In our work with leaders and teams over the past 20 years, we have been exposed to hundreds of personal development tools, programs, and frameworks designed to improve individual decision-making and team performance.
By far, the most popular and well-received tool that we have ever seen in the workplace is the DISC profile. This is largely due to the fact that it is simple, intuitive, easy to remember, and provides powerful insights into human behaviour.
However, one of the most crucial things that leaders want to know in DISC training is: 'What is the best way to motivate someone?' Our answer is that DISC doesn't deal directly with motivation. While you can learn HOW to communicate more effectively with someone, and in doing so improve the relationships between managers and teams, that's not really motivation. Motivation comes from being passionate, excited and energised about the work at hand.
To understand motivation, and therefore the very heart of employee engagement, it's necessary to look beyond HOW people behave (DISC) and look closer at WHY people will move into action (Motivators).
The Role of The Motivational Leader Being an effective leader is not about inspirational speeches or trying to motivate people in the way a football coach might with a ‘YOU'VE GOT TO DIG DEEPER!’ verbal assault in the face at half time.
While the ability to inspire people is important, effective leaders recognise that energising people is not so much about 'projecting' your own energy onto others in order to accomplish an objective, as much as it about uncovering others’ internal motivations and linking those to the objective at hand.
This is the idea of leadership through inside-out motivation, rather than outward-in motivation.
Example: If the coach tells his player during half time to ‘visualise the trophy, the prize money on offer, the glory of victory, the nation’s pride, and millions of fans watching’, he would never realise that the thought of all those expectations has just made his star player very nervous, for his real motivation comes from his family back home and the calming image he keeps in his mind’s eye of his mum and dad watching him play, which has now been obliterated.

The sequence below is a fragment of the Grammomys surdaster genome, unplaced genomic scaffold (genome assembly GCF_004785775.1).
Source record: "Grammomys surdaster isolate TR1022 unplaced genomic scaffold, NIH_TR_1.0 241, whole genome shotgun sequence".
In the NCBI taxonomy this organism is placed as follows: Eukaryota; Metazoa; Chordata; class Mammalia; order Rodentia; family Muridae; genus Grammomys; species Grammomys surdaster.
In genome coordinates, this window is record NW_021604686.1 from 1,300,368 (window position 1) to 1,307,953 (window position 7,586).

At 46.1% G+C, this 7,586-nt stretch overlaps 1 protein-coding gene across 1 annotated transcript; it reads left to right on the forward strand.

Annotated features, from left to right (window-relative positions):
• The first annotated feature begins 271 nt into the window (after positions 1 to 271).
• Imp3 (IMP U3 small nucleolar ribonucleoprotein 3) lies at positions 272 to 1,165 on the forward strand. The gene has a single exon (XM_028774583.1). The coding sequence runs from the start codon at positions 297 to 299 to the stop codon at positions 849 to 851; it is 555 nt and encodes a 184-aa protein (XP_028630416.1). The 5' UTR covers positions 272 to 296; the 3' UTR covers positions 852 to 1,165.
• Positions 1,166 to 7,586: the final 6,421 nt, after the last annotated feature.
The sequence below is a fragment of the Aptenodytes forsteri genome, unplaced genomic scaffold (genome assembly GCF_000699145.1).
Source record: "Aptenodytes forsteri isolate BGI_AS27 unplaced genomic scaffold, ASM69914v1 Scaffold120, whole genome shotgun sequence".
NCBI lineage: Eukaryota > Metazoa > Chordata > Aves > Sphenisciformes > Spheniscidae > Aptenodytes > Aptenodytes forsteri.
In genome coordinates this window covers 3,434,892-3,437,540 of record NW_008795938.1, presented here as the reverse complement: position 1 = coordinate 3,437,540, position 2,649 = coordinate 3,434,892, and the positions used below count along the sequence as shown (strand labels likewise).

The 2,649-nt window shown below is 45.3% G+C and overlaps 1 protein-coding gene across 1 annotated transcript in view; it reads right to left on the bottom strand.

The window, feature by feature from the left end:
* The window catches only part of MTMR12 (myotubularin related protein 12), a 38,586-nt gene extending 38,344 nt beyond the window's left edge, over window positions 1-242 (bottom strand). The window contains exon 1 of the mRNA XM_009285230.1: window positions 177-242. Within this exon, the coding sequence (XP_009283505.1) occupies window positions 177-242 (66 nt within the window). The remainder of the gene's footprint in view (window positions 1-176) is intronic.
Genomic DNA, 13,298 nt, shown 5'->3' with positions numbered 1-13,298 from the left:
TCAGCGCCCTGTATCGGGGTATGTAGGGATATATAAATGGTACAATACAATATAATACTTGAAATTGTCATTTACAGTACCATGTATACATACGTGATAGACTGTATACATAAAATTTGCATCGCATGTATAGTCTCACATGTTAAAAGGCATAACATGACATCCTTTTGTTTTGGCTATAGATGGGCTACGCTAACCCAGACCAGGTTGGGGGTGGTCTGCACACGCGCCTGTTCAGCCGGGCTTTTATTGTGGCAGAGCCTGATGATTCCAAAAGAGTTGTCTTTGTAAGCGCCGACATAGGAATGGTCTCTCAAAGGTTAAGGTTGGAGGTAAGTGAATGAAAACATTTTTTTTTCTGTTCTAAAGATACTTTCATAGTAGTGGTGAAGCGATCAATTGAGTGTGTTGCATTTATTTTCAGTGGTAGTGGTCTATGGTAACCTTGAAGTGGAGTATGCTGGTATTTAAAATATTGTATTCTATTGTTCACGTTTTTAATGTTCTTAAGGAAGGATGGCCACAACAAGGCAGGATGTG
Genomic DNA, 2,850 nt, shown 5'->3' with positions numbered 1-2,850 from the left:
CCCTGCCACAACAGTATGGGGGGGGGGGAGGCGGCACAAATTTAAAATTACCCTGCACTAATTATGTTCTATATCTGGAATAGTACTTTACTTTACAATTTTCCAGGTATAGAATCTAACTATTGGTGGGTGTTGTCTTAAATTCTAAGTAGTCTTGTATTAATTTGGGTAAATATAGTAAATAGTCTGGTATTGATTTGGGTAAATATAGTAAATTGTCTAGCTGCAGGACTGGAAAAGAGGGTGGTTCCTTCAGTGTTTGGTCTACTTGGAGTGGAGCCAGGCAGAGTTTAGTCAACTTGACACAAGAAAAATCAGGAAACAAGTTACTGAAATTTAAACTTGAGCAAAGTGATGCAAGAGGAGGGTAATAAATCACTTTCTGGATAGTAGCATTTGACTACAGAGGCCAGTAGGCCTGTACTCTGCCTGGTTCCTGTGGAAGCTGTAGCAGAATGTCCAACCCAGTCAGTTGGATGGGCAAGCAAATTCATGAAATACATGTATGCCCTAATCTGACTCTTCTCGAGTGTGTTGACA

Motivation is much less about external pushing or prodding by management, and much more about what’s inside of the person and what they care about at an emotional level.
External vs. Internal Motivation Management thinking has been experiencing a sort of ‘renaissance’ — new birth — in recent years on the best way to motivate people. Some of the first thought leaders emerged nearly 50 years ago with the likes of Abraham Maslow, Frederick Hertzberg, Peter Drucker, and now their ideas have re-surfaced again through the books of Stephen Covey, Clayton Christenson, Daniel Pink and many others, which have all stated in various ways that creating an atmosphere where people feel personally motivated is far better than trying to directly motivate them yourself through offering external 'carrot-and-stick' incentives. (E.g. more money if you do this; a bad performance review if you don't do that).
True motivation — that is, powerfully energising and lasting motivation — comes from inside. It comes from wanting to do something because it is personally meaningful and important.
Leaders must therefore understand what people care about most; they must understand their intrinsic motivators.
The Six Major Motivators Passion is the term we use to describe what moves and motivates a person to take action. Research has discovered that there a six major passions (or motivators) that are present in all of us to different extents:
Passion for Knowledge (Theoretical) Passion for Practicality (Utilitarian) Passion for Creativity (Aesthetic) Passion for People (Social) Passion for Leading (Individualistic) Passion for Tradition (Traditional)
The real power lies in being able to identify each person's top one or two passions. This will enable us to understand WHY a person will move toward one thing (a project, work assignment, group or team, etc.) and away from another.
Read more about the 6 major passions — see the Introduction to the Workplace Motivators Profile.
Motivators Drive Behaviour Our behavioural (DISC) style is observable to everyone around us, but our motivators are not. These function like the clear strings attached to a puppet, which control the direction of where it goes.
Normally, when we think of puppets, we think of someone else controlling its behaviour. However, in the case of our motivatonal strings, these are directly tuned to our emotional wants and desires. When we come into contact with a situation, person, or idea that we value strongly, it brings the figure to life; the strings have bounce and vitality to move. Conversely, when we encounter something that we don't value, the strings lose their energy and the puppet goes limp.
Free Talent Insights Profile: The Talent Insights series is the first assessment in Australia to combine DISC and Motivators feedback. Check out the Talent Insights page and send a request to do a free profile. No hassle, no obligation, no pushy sales person — all done online.